The Raggedy Lead Gold Mining Precinct is an excellent and unusual example of shallow sinkings for alluvial gold. The site consists of the relics of mines and campsites including the remnants of puddling machines and fireplaces. The precinct displays evidence which, while it is mainly typical of the prevailing early gold mining technology of the box-ironbark forests of central and western Victoria from the 1850s, is also unusual for its stone retaining walls for mullock dumps.
The Raggedy Lead Gold Mining Precinct is of historical, archaeological and scientific importance to the State of Victoria.
The Raggedy Lead Gold Mining Precinct is historically and scientifically important as a particularly fine and essentially intact example of a site associated with the earliest forms of gold mining which, from 1851, played a pivotal role in the development of Victoria. Raggedy Lead, although not a particularly rich site, was a significant component of the historically important Pyrenees diggings and is also important for its low level of physical disturbance since the nineteenth century.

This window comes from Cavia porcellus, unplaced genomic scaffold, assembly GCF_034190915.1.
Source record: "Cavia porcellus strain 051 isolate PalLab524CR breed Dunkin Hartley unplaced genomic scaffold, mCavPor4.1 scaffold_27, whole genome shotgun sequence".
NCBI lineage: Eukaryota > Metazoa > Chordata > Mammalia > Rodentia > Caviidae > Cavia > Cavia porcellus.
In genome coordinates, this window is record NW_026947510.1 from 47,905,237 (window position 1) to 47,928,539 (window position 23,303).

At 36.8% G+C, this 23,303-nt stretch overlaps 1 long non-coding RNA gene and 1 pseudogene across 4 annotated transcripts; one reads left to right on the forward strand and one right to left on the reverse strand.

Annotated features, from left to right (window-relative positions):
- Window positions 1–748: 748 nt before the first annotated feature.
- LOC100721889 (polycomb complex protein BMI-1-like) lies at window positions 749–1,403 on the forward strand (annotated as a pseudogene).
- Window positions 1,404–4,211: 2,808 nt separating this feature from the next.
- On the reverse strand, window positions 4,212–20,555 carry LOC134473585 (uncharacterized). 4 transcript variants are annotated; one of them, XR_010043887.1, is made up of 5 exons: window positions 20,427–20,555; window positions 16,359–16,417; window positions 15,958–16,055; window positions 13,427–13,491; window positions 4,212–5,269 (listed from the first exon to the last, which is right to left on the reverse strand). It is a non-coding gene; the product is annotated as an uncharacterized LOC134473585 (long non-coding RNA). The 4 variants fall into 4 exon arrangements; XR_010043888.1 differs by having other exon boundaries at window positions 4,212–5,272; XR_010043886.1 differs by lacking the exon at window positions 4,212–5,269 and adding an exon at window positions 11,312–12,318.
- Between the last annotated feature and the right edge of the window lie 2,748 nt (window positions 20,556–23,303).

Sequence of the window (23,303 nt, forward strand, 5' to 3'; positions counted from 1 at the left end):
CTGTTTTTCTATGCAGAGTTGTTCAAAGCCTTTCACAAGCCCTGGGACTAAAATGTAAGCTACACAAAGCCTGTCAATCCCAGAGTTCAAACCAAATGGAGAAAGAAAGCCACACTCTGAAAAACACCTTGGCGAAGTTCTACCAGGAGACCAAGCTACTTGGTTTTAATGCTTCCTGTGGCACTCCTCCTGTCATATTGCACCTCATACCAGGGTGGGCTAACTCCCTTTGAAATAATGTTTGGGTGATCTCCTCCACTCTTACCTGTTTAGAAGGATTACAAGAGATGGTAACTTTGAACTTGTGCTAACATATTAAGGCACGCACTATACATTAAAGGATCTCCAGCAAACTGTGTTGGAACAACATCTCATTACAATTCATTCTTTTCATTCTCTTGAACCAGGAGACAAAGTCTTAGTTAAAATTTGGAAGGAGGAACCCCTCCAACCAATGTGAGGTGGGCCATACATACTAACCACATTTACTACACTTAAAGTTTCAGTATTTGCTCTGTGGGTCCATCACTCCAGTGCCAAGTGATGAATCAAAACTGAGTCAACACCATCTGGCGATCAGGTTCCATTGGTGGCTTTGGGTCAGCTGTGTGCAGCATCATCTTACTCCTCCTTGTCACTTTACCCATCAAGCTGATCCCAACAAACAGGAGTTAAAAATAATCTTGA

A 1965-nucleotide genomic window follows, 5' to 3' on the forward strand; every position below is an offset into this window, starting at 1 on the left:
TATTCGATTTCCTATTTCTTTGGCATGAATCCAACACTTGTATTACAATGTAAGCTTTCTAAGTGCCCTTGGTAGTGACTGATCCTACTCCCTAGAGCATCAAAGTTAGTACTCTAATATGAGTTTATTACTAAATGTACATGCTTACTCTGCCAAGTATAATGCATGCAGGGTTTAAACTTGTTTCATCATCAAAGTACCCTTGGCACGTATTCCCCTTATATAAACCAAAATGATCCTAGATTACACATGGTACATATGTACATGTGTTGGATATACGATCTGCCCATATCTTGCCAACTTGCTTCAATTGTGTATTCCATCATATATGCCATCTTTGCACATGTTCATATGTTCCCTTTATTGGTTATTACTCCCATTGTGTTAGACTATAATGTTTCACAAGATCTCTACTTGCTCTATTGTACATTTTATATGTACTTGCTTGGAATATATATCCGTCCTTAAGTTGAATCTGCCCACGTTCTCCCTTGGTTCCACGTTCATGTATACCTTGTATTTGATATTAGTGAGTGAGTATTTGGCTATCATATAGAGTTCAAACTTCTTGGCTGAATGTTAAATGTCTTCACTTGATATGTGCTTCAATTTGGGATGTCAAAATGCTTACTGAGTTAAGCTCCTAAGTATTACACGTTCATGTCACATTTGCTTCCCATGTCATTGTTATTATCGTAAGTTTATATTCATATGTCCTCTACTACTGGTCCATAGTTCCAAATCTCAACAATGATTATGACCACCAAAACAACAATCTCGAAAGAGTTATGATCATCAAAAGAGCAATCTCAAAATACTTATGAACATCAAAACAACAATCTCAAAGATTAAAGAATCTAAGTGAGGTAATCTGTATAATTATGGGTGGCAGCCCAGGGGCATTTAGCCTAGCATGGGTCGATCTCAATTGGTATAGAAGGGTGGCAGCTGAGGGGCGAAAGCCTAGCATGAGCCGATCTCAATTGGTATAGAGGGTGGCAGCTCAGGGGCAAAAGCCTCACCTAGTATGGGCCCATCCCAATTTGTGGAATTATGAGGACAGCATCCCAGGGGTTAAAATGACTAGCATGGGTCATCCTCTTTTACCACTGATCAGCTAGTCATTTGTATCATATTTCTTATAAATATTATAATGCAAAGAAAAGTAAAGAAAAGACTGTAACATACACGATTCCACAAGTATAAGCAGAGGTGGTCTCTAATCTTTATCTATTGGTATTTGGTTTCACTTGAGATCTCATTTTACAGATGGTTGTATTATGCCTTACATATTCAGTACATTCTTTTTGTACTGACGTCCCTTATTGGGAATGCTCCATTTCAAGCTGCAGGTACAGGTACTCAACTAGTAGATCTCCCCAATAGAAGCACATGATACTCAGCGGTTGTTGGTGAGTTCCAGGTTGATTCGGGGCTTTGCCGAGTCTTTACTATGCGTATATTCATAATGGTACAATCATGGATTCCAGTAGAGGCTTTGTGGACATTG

The Raggedy Lead Gold Mining Precinct is archaeologically important for its potential to yield artefacts which will be able to provide significant information about the cultural history of gold mining and the gold seekers themselves.